How Your Greatest Weakness Could Cost You Your Dream Job

If you’ve read anything about the most common interview questions, you are very familiar with the “What is your greatest weakness?” question.

We talked to several Aventure Branch Managers and Recruiters about the “Greatest Weakness” question, and they let us know exactly how they feel about it, from why it should stay in the interviewing line-up to the worst ways candidates have responded to the question to how to answer it.

Why The Greatest Weakness Question Is Important

Contrary to some belief, the “weakness question” isn’t designed to weed out candidates, although it certainly can, particularly if a candidate isn’t prepared to answer it. “Knowing your weaknesses shows that you are able to self-assess and recognize areas for improvement,” said Christine Salem, Aventure Branch Manager in Sioux City, Iowa.

Recruiters and interviewers are particularly interested in the steps you are taking or have taken to minimize the drawbacks of your weaknesses. It’s not necessarily about turning your weaknesses into a strength, a cliché phrase that is often overused and misunderstood; the “strength” here lies in your will and ability to overcome, and not the skills or aptitude you gain.

The Worst Greatest Weaknesses

Nearly every Aventure branch manager interviewed said that the worst way to answer this common interview question is with silence. “With this being such a common interview question, not having something to share does not make a good impression,” said Janet Roepke, Executive Recruiter in Sioux City, Iowa.

Also not a good sign? These answers:

  • “I don’t have any.” Nobody’s perfect, even if you are overqualified for the position. When you say this, you are actually saying, “I’m a little out of touch with reality.”
  • “I’m not sure.” This basically translates to “I’m both inexperienced at interviewing and I’m not ready to get this job.”
  • “I’m too organized.” Or any answer that doesn’t appear to have a downside. If you use it, you better be prepared to answer why always knowing where everything is has slowed you down or affected your performance. In this case, focusing on unimportant details, like color coordinating your highlighters, when you should be finishing your call sheet could be a real bummer.
  • “Attendance.” Just don’t.

Other answers that don’t cut it are ones that focus on your personal traits that cannot be changed. Being too tall or short, for instance, isn’t a weakness.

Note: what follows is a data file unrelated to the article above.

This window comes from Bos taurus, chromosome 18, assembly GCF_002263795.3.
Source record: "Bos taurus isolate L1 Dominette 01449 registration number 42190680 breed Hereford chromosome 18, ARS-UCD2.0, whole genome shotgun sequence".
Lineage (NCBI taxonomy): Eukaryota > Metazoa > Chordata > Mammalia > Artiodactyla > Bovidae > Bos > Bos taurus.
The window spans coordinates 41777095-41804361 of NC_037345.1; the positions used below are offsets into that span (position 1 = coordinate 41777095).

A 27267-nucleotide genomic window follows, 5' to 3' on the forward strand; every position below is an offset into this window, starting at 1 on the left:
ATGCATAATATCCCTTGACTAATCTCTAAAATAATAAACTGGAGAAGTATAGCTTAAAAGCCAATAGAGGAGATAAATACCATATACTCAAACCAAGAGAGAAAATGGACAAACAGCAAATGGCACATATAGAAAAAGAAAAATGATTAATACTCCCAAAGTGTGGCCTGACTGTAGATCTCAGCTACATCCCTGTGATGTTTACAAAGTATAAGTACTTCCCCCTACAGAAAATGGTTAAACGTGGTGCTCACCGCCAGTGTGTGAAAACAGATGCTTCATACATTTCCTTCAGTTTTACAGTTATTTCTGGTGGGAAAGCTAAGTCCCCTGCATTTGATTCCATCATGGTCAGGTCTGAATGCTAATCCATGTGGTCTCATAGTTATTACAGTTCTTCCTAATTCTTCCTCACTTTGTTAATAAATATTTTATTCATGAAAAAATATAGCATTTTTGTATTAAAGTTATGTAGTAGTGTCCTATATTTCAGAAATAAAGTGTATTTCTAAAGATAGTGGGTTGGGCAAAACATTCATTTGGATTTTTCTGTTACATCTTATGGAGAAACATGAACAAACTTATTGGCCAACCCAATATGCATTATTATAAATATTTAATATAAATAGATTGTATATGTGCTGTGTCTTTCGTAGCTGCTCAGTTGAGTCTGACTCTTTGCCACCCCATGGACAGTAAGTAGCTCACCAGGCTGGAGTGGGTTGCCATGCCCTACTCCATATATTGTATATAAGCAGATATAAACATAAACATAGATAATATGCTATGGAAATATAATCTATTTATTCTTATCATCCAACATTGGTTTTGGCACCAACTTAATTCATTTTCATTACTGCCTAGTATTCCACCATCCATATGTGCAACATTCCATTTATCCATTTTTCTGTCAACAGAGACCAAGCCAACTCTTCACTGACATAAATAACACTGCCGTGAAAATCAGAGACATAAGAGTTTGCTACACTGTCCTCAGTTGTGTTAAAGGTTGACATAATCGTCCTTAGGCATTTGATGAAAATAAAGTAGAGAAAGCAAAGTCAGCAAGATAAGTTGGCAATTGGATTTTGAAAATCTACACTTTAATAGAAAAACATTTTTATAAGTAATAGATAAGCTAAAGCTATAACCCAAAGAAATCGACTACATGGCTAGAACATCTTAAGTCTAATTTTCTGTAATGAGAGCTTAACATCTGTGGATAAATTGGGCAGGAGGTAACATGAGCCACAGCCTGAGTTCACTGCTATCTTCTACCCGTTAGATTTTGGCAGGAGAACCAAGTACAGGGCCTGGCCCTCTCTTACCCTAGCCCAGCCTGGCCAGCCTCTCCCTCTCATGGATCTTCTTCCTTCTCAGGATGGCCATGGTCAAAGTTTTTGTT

How to Own Your Greatest Weakness Like a Boss.

Now that you know what not to say, let’s talk about how you actually should respond. “Finding a true weakness is crucial to show employers that you are authentic and honest,” said Christine. “Also, faux weaknesses are easy to spot.”

That being said, she acknowledges that the question isn’t always an easy one to answer. “It can be tricky because one weakness may be a total deal breaker for one client or position, whereas another client could care less because of the nature of the job,” she added.

For instance, Kelsey Plueger, an Industrial Branch Manager in Sioux City, mentioned that the worst answer she received for this question was “interacting with others.” While this might make some interviewers gasp, this weakness may not be a red flag for position that works in relative isolation, like data-entry. To bolster this response, the candidate should articulate why they understand interpersonal skills to be important and the steps he or she has taken to work more cohesively with others.

Christine Salem offers a strategy that every interviewing candidate should keep in mind.

  • Pick two or four weaknesses that you truly have as well as the steps you have taken to combat them.
  • Be ready to list more than one.
  • Make sure to consider the industry, the position, and its duties.
  • Pay attention to the interviewer to be able to choose the most complementary weaknesses.

Sometimes things pop up in a job interview that may derail your answers or put your weaknesses at direct odds with the position. In this situation, you can do one of two things: either put your preparation and self-confidence to good use or come to the realization that the position may not be a good fit. Either way, your self-awareness will serve you well.

What is your greatest weakness?

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